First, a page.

Indian Christians are the victims of “myths” and “false narratives” generated by extremist nationalist groups

A police directive to keep “consistent watch” on Christians issued by a police superintendent in the state of Chhattisgarh, India, demonstrates the “false narratives” used against Christians by radical Hindutva nationalist groups.

Dr Joshva Raja John, Associate Director of the Oxford Centre for Religion in Public Life, argues that suspicion of believers is driven by anti-Christian “myths” propagated by extremist organisations such as Rashtriya Swayamsevak Sangh (RSS) and Vishva Hindu Parishad (VHP).

The directive, issued by Sunil Sharma, the Superintendent of Police in Sukma district, argued that Christians are “routinely” trying to persuade non-Christians to convert by “enticing and offering them allurement”.

Chief among the false narratives perpetuated by RSS, VHP and others, are that Christians – as well as Muslims – are engaged in forced conversions of Hindus and adherents of other traditional Indian religions.

These, argues Dr John, are “myths and rumours” designed to allow “complaints against Christians in any police station”.

Second is the false accusation that Christians are supporters of Indian Maoists – that is, supporters of the Communist Party of India and of Marxism-Leninism as interpreted by Mao Zedong, the founding father of Chinese communism.

This, explains Dr John, is a result of Christians providing help and education to tribal communities and Dalits (low-caste Indians, pejoratively referred to as “untouchables”).

Thirdly, Christians are accused of undermining Indian values by promoting undesirable aspects of Western culture, such as drunkenness, immodest dress and sexual immorality.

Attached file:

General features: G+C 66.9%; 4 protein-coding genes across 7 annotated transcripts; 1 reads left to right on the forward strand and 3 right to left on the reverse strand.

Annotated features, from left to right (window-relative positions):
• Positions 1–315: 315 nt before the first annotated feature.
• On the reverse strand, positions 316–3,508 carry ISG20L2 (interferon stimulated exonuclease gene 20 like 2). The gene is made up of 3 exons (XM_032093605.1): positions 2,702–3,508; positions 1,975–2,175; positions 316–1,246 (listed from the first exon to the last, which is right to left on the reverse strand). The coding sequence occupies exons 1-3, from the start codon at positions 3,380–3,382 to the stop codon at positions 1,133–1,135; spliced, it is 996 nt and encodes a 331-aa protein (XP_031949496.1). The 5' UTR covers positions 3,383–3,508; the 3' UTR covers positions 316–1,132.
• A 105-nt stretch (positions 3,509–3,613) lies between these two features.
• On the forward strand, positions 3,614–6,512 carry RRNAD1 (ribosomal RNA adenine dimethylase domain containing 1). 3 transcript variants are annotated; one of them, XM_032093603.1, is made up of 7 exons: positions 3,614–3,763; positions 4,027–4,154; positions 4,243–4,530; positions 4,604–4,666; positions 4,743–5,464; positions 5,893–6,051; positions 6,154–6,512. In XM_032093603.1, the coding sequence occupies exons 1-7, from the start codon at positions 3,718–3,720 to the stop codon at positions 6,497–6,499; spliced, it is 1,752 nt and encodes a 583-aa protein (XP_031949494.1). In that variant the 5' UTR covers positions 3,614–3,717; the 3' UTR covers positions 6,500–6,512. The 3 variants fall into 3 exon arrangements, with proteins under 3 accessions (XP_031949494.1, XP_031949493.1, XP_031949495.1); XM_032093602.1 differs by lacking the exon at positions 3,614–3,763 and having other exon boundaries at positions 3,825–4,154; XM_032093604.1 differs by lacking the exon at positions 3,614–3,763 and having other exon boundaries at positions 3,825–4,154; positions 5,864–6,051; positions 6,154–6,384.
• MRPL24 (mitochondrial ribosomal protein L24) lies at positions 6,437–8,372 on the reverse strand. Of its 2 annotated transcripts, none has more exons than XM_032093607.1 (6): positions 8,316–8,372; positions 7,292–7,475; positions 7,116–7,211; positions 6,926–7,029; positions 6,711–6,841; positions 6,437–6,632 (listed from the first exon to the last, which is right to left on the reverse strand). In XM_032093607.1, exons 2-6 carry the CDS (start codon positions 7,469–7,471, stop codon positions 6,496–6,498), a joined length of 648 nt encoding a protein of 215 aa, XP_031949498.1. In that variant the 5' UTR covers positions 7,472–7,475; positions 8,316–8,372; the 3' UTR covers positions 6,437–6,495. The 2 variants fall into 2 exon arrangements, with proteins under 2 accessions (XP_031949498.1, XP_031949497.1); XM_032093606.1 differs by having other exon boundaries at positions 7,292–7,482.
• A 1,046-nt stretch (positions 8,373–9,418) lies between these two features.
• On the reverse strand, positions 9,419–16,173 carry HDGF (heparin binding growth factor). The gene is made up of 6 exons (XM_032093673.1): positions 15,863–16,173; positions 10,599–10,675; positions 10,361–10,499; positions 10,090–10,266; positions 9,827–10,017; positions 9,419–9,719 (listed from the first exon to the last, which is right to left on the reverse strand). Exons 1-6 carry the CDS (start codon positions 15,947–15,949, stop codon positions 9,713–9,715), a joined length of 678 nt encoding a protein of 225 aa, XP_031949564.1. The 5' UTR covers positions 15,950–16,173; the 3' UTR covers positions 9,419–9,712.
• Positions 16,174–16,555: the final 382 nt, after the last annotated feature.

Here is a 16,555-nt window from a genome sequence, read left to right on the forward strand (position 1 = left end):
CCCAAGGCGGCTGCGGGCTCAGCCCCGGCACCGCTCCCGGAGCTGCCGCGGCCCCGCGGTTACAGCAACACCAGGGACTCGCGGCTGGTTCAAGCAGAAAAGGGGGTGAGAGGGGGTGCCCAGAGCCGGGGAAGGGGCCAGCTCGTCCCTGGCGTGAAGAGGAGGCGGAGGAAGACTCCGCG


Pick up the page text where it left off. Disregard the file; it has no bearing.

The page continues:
Furthermore, says Dr John, Christians, along with Muslims, are accused of eating beef and therefore taking part in the slaughter of “sacred” cows.

Anti-conversion laws risk increasing violence and criminalising the Gospel

The false narratives promoted by the RSS and VHP are given legitimacy by the governing Bharatiya Janata Party (BJP) of Prime Minister Narendra Modi, a party which is committed to a Hindutva nationalist position.

The BJP and other nationalist groups, according to a Delhi-based political researcher, view evangelistic and missionary activity as “a security threat” with the potential to “destabilize the nation”. The BJP employs this narrative to generate fear among the electorate and thereby gain votes.

Anti-conversion laws in BJP-controlled states such as Chhattisgarh, Gujarat, Uttar Pradesh and Madhya Pradesh result in harassment of Christians by both the authorities and by the community, and, while the BJP reportedly has no plans to do so, in June 2021 the VHP called for the enactment of an anti-conversion law across the whole of India.

Research indicates that the climate of hostility encouraged by anti-conversion laws can result in increased anti-Christian violence.

Increasingly these laws shift the burden of proof from the prosecution to the accused, with the result that even spurious accusations are more likely to result in convictions.

Furthermore, the recent anti-conversion amendment in Gujarat makes it illegal to persuade somebody to convert with the promise of “divine blessings”. If applied rigorously this may criminalise the Gospel message that repentance and faith in Christ leads to forgiveness of sin and everlasting life.

As such an Indian legal expert argued that “a ban on conversion motivated by any sort of gain is in effect a ban on all conversion”, and that anti-conversion laws nullify India’s constitutional commitment to freedom of religion.

This story first appeared on barnabasfund.org